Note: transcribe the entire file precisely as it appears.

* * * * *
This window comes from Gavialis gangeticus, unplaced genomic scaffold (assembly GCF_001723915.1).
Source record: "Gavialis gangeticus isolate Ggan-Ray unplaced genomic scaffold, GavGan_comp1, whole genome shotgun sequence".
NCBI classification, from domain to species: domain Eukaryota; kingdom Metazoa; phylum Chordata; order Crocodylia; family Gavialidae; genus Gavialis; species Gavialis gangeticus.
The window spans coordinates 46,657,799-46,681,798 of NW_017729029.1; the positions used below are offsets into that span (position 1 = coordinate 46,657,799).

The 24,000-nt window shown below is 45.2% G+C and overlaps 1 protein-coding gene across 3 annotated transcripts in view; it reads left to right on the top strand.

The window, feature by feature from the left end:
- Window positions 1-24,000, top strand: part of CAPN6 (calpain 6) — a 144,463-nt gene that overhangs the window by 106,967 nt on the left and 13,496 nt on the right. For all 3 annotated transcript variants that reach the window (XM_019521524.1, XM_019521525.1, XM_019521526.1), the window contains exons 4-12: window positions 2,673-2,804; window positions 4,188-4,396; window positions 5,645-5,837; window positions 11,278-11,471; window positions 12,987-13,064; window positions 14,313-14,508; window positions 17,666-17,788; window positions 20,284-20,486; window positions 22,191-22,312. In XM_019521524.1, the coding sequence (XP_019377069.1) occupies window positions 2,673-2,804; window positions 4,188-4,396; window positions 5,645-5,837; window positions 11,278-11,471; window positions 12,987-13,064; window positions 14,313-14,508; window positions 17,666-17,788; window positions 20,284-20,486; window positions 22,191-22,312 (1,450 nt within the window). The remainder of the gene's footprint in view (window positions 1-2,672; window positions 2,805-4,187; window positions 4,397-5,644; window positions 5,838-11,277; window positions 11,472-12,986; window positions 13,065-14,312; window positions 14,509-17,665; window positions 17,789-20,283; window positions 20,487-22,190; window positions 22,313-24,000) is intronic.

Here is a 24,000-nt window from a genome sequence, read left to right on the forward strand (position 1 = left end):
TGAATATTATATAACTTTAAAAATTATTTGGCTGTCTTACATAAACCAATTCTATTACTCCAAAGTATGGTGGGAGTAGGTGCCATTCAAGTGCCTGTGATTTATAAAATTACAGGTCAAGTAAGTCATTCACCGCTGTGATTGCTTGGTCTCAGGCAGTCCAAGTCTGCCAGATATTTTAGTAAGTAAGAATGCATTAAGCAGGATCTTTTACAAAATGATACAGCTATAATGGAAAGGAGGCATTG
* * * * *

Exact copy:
This window comes from Gavialis gangeticus, unplaced genomic scaffold (assembly GCF_001723915.1).
Source record: "Gavialis gangeticus isolate Ggan-Ray unplaced genomic scaffold, GavGan_comp1, whole genome shotgun sequence".
NCBI classification, from domain to species: domain Eukaryota; kingdom Metazoa; phylum Chordata; order Crocodylia; family Gavialidae; genus Gavialis; species Gavialis gangeticus.
The window spans coordinates 46,657,799-46,681,798 of NW_017729029.1; the positions used below are offsets into that span (position 1 = coordinate 46,657,799).

The 24,000-nt window shown below is 45.2% G+C and overlaps 1 protein-coding gene across 3 annotated transcripts in view; it reads left to right on the top strand.

The window, feature by feature from the left end:
- Window positions 1-24,000, top strand: part of CAPN6 (calpain 6) — a 144,463-nt gene that overhangs the window by 106,967 nt on the left and 13,496 nt on the right. For all 3 annotated transcript variants that reach the window (XM_019521524.1, XM_019521525.1, XM_019521526.1), the window contains exons 4-12: window positions 2,673-2,804; window positions 4,188-4,396; window positions 5,645-5,837; window positions 11,278-11,471; window positions 12,987-13,064; window positions 14,313-14,508; window positions 17,666-17,788; window positions 20,284-20,486; window positions 22,191-22,312. In XM_019521524.1, the coding sequence (XP_019377069.1) occupies window positions 2,673-2,804; window positions 4,188-4,396; window positions 5,645-5,837; window positions 11,278-11,471; window positions 12,987-13,064; window positions 14,313-14,508; window positions 17,666-17,788; window positions 20,284-20,486; window positions 22,191-22,312 (1,450 nt within the window). The remainder of the gene's footprint in view (window positions 1-2,672; window positions 2,805-4,187; window positions 4,397-5,644; window positions 5,838-11,277; window positions 11,472-12,986; window positions 13,065-14,312; window positions 14,509-17,665; window positions 17,789-20,283; window positions 20,487-22,190; window positions 22,313-24,000) is intronic.

Here is a 24,000-nt window from a genome sequence, read left to right on the forward strand (position 1 = left end):
TGAATATTATATAACTTTAAAAATTATTTGGCTGTCTTACATAAACCAATTCTATTACTCCAAAGTATGGTGGGAGTAGGTGCCATTCAAGTGCCTGTGATTTATAAAATTACAGGTCAAGTAAGTCATTCACCGCTGTGATTGCTTGGTCTCAGGCAGTCCAAGTCTGCCAGATATTTTAGTAAGTAAGAATGCATTAAGCAGGATCTTTTACAAAATGATACAGCTATAATGGAAAGGAGGCATTG